One traditional hypothesis of depression is that people who are depressed have a deficiency in monoamine neurotransmitters in the body, which leads to low levels of neurotransmitters like serotonin and norephinephrine in the brain. But growing evidence supports that at least some forms of depression may also be linked to ongoing low-grade inflammation in the body.
Previous studies have linked depression with higher level of inflammatory markers compared to people who are not depressed. When people are given proinflammatory cytokines, people experience more symptoms of depression and anxiety. Chronically higher levels of inflammation due to medical illnesses are also associated with higher rates of depression. Even brain imaging of people with depression show that their brain scans have increased neuroinflammation. When your body is in an inflammatory state fighting off the common cold or flu, you can experience symptoms overlapping with depression— disrupted sleep, depressed mood, fatigue, foggy-headedness, and impaired concentration.
A new study published in The Journal of Clinical Psychiatry supports the premise that increased inflammation may play a role in depression. The large study examined data from 14,275 people who were interviewed between 2007 and 2012 using the Patient Health Questionnaire (PHQ-9) to screen for depression and had blood samples drawn. They found that people who had depression had 46% higher levels of C-reactive protein (CRP), a marker of inflammatory disease, in their blood samples. The study was only able to establish an association between depression and inflammation but not causation, though it confirms the association of depression with high levels of inflammation as measured through CRP.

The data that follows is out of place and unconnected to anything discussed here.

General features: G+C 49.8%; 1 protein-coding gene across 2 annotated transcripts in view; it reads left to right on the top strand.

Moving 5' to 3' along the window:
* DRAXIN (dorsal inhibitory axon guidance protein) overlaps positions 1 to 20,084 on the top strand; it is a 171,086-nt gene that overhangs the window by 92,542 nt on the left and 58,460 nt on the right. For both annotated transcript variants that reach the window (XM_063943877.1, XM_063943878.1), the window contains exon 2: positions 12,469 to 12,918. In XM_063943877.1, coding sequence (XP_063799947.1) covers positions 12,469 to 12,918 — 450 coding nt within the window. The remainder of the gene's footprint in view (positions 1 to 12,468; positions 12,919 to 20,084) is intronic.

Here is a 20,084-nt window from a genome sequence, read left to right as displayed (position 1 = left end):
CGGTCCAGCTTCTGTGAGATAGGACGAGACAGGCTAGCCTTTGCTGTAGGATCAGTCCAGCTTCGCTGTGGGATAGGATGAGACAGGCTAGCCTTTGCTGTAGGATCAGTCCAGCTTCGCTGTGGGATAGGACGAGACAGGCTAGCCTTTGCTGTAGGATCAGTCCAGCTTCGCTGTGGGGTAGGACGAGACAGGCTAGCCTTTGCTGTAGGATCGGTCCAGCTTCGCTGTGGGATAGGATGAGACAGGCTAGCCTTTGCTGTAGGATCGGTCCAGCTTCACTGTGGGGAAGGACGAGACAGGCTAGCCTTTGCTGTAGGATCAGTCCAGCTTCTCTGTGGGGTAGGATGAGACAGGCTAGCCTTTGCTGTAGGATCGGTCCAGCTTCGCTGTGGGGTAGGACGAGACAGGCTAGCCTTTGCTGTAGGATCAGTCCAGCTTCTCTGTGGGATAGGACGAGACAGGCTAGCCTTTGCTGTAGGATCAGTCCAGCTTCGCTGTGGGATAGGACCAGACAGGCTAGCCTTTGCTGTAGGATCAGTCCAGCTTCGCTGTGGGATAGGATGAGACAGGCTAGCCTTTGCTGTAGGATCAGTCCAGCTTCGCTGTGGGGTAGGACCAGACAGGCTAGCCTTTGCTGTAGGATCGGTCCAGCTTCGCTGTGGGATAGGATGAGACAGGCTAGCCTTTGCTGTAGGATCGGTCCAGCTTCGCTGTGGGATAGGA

The theory that depression may be viewed as a psychoneuroimmunological disorder can also help explain why efforts to reduce chronic inflammation in the body also improves and helps prevent depression. Here are five scientifically proven ways you can help reduce inflammation:
Copyright © 2017 Marlynn Wei, MD
Soledad Cepeda, M., Stang, P., & Makadia R. (2016) Depression Is Associated With High Levels of C-Reactive Protein and Low Levels of Fractional Exhaled Nitric Oxide: Results From the 2007-2012 National Health and Nutrition Examination Surveys. J Clin Psychiatry. 1666-71.
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